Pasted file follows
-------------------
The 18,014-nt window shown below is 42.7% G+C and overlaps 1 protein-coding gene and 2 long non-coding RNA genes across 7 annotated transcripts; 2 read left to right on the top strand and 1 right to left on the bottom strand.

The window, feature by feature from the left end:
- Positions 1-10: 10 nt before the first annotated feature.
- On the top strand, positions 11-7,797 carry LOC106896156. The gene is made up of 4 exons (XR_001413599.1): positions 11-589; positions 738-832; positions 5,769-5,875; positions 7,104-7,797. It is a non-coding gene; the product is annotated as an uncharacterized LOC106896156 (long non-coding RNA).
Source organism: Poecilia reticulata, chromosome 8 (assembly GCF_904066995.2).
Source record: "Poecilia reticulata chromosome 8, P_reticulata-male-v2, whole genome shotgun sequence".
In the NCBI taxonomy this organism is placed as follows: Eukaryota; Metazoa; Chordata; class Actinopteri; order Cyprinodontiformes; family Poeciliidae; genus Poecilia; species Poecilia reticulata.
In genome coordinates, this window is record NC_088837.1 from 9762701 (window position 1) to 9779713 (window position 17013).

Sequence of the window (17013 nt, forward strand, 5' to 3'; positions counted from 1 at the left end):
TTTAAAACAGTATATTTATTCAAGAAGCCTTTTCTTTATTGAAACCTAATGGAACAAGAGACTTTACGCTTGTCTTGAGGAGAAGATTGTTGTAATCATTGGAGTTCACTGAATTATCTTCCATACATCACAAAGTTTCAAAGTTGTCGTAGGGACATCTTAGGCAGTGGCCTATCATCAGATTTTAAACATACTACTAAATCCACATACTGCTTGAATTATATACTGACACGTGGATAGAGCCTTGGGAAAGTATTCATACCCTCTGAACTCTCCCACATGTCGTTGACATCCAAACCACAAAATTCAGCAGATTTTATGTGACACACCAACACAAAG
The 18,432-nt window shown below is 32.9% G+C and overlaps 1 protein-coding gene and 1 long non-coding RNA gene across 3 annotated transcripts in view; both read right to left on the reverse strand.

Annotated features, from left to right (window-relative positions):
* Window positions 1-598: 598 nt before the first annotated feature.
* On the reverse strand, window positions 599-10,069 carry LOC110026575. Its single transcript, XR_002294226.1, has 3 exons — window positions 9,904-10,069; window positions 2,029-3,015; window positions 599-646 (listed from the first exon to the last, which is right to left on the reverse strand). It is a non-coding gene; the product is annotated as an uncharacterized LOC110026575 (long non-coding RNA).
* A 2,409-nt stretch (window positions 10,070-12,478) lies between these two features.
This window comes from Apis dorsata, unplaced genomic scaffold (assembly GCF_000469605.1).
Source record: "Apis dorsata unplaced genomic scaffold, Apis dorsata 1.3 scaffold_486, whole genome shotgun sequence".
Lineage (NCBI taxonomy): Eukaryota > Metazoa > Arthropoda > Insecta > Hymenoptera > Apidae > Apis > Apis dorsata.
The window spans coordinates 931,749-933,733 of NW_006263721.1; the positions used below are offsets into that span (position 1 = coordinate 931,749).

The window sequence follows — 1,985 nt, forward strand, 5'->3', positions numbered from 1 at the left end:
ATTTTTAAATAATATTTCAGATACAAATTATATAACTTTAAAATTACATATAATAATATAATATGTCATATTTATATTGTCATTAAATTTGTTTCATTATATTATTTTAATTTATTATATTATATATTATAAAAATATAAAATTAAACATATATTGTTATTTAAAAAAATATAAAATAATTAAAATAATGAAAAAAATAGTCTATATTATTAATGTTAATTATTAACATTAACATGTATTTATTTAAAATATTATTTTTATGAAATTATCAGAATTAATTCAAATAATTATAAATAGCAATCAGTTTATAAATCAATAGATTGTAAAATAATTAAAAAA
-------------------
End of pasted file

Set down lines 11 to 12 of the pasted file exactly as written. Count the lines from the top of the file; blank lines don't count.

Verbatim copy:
The 18,432-nt window shown below is 32.9% G+C and overlaps 1 protein-coding gene and 1 long non-coding RNA gene across 3 annotated transcripts in view; both read right to left on the reverse strand.

Annotated features, from left to right (window-relative positions):